Monday, June 11, 2012

Cathryn Grant brings menace to suburbia with stories, novels

1.) Cathryn, you write in the suburban noir genre. Can you describe suburban noir for those of us not familiar with the genre?

Just like classic noir, Suburban Noir stories always involve a crime, although sometimes I have a loose definition of that word. I’m interested in exploring the circumstances that might drive a seemingly normal suburbanite to commit homicide. One of the themes, obviously, is the dark side of suburban life. On my website, I describe it like this:

Classic Noir focused on the subterranean stream of discontent, a sense that the so-called “good life” wasn’t really that good — that it was actually quite toxic, because it was based on envy, greed, and materialism. Those things lurk behind the suburban veneer of manicured yards, designer furniture, and exotic vacations, fast-paced careers and super-children. Beneath that? Fear.

I’m interested in the slow, inevitable descent into crime. Although they’ve been called psychological thrillers, my novels and stories are more centered in a character’s mental state rather than a typical psychological thriller where the action is driven by someone in jeopardy. My novella series is slightly different, partially because those stories involve encounters with spirits from beyond the grave, but still explore similar themes of the disconnect between characters’ internal worlds and what they reveal to others.

I don’t know whether it’s a recognized genre, but recently the collection of short stories, Long Island Noir, was characterized as Suburban Noir, and Megan Abbott labeled her latest novel Suburban Noir.

2.) What do your books bring to readers that is unique?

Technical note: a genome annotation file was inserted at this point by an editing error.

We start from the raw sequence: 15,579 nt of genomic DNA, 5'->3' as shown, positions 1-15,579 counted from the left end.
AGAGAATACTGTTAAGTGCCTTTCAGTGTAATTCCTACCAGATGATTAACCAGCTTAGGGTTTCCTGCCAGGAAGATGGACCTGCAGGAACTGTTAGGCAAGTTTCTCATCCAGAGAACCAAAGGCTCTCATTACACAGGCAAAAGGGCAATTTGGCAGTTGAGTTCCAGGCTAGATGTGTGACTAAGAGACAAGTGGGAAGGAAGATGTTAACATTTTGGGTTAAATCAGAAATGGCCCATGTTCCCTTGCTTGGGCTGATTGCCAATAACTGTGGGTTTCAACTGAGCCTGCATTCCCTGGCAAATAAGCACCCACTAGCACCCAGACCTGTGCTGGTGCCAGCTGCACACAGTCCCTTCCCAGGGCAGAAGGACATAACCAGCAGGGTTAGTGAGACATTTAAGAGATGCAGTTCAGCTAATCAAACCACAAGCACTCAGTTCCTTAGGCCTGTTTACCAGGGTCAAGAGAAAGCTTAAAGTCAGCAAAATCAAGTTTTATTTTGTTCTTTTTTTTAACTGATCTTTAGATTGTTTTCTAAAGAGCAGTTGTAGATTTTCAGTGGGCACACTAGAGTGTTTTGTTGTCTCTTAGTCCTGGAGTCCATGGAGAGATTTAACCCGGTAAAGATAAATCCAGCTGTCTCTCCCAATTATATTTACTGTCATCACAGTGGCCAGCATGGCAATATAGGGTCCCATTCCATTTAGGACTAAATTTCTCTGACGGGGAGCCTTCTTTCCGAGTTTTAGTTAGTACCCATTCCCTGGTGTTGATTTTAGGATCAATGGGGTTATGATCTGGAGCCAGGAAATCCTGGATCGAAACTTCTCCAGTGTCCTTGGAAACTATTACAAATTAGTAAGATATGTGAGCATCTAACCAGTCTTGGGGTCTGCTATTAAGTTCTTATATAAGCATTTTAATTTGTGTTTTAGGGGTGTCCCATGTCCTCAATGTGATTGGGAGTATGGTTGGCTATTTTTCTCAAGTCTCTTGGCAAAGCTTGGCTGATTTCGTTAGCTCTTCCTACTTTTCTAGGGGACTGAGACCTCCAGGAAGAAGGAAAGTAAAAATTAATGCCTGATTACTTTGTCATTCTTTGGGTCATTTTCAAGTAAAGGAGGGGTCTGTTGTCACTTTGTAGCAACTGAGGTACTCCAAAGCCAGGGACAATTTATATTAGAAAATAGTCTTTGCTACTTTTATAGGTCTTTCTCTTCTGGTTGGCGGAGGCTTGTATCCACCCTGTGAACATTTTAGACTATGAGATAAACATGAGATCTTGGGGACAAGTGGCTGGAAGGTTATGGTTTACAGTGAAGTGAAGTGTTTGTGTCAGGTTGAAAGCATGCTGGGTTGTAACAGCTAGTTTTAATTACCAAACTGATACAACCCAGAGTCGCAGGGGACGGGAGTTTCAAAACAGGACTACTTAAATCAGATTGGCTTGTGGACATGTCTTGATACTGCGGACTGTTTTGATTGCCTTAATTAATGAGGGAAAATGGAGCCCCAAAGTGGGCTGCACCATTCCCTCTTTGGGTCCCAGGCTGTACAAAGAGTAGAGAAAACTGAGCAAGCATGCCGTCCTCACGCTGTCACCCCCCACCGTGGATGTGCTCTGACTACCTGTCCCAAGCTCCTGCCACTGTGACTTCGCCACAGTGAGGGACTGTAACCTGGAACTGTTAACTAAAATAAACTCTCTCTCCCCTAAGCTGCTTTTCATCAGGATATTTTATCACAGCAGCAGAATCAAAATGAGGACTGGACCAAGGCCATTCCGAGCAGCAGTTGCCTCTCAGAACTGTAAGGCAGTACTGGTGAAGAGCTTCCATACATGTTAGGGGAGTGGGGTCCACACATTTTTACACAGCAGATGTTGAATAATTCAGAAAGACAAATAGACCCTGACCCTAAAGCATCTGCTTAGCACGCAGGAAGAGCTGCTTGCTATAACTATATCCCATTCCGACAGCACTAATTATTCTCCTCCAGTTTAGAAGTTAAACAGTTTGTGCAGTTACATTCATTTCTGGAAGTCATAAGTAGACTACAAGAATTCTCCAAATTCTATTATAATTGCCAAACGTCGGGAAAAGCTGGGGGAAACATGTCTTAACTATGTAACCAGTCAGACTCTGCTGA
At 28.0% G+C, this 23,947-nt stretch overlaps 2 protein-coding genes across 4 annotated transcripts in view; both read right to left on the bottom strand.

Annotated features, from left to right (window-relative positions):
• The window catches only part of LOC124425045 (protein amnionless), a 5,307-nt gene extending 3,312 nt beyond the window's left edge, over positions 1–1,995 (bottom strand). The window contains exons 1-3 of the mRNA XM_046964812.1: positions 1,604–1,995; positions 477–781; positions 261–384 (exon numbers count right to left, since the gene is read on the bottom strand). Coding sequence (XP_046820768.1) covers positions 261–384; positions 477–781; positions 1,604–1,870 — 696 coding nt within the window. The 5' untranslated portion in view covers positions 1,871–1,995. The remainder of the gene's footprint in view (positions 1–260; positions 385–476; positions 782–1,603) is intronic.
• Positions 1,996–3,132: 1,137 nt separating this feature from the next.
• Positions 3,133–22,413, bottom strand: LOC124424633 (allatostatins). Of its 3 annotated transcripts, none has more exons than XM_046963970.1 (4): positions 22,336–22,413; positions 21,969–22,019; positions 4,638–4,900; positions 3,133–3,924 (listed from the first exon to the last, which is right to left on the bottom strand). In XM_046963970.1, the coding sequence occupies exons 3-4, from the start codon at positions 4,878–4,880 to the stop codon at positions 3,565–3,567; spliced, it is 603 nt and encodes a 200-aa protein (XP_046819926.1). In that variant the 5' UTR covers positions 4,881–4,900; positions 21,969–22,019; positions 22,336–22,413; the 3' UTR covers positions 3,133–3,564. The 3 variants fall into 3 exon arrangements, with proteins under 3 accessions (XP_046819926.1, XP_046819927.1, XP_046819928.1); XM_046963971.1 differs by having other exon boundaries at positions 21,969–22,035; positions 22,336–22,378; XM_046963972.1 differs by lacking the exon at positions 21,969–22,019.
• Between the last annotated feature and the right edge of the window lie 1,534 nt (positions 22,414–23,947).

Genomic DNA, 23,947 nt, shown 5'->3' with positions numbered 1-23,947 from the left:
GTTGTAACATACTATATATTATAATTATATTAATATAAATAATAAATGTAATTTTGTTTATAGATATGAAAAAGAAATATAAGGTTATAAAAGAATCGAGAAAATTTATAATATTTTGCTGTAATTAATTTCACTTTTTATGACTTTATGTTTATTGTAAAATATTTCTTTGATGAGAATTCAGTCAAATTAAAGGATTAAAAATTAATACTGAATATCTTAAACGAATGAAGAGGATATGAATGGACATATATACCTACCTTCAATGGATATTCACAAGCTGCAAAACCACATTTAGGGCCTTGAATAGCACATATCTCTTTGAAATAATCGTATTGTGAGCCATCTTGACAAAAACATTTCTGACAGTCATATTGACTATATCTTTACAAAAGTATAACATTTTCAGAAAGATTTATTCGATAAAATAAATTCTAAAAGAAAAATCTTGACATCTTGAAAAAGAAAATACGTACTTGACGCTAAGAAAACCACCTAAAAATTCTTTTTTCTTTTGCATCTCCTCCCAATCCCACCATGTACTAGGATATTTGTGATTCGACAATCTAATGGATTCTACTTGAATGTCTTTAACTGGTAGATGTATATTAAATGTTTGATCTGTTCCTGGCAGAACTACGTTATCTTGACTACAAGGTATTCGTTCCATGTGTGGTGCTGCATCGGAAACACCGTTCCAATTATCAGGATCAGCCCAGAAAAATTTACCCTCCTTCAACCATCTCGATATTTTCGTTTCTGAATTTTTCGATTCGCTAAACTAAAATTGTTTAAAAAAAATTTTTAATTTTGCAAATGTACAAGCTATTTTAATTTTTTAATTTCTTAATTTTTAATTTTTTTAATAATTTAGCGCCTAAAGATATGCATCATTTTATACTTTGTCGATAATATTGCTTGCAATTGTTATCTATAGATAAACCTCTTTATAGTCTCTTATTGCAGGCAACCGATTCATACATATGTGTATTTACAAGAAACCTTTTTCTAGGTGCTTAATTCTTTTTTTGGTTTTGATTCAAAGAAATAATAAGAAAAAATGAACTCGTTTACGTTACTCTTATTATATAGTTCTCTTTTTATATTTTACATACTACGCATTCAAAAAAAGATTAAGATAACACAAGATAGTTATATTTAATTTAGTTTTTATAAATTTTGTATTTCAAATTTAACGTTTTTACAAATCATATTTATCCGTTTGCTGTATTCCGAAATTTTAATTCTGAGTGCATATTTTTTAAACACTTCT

My fiction peels back the walls of suburban homes to reveal the truth within. Instead of pulse-pounding suspense, there’s a mood of dread that builds slowly. A guy who read my first novel said I make the mundane menacing.

3.) Which one of your novels or short stories makes you the most proud? Why?

One that hasn’t yet been published … yet! – "I Was Young Once."

The story was prompted by a vivid experience I had when thinking about my grandmother after she’d died. I was washing one of her pans, looking at my hands in the soapy water and thinking of her hands washing the same dish. Of course, as they usually do, my thoughts turned to crime.

It’s a fairly short story, less than 3000 words. It received an honorable mention in the 2007 Zoetrope All-Story short fiction content. Joyce Carol Oates, one of my favorite writers, judged the contest that year. Knowing she enjoyed my story still gives me a thrill, almost 5 years later.

I had taken the story to my critique group and received a wide range of feedback. One person in the group gave it high praise and suggested not changing a word, but I re-wrote it based on the other responses, which were much less positive. My husband said I’d ruined it. I decided I agreed with him and submitted the original to the contest. That experience taught me a lot about being true to my voice.

4.) Which do you feel is most important: characters, plot, theme or setting? Or something else?

It’s difficult to separate those components. I think the best fiction has all four so tightly integrated they become one thing – the setting is a character, character is action (plot), characters are molded by their environment, and the theme reveals itself in the characters, plot, and setting.

5.) Professionally you work in marketing. How has that influenced your writing? Or has it?

The high tech industry inspires me to tell dark stories! Seriously, sort of, Silicon Valley is the setting for most of my fiction. Other than that, my day job hasn’t influenced my writing much. It does influence the business side of being an indie author because I’ve learned a lot about running a business, marketing, and all that fun stuff we writers would rather not do.

6.) Where can I find the world's best martini?

I can’t say I’ve tasted martinis the world over, so I’ll stick close to home – The Distillery restaurant in Half Moon Bay, California, offers excellent martinis, a spectacular view of the Pacific Ocean, and their very own ghost.

For more about author Cathryn Grant
Cathryn’s website:
Amazon page
Smashwords page


Charles Gramlich said...

Evocative cover. I like when writers can make the "mundane menacing."

Cathryn Grant said...

Thanks for asking such great questions, Ty. I enjoyed our interview.

Cathryn Grant said...

@Charles Thanks. The mundane is very menacing at times!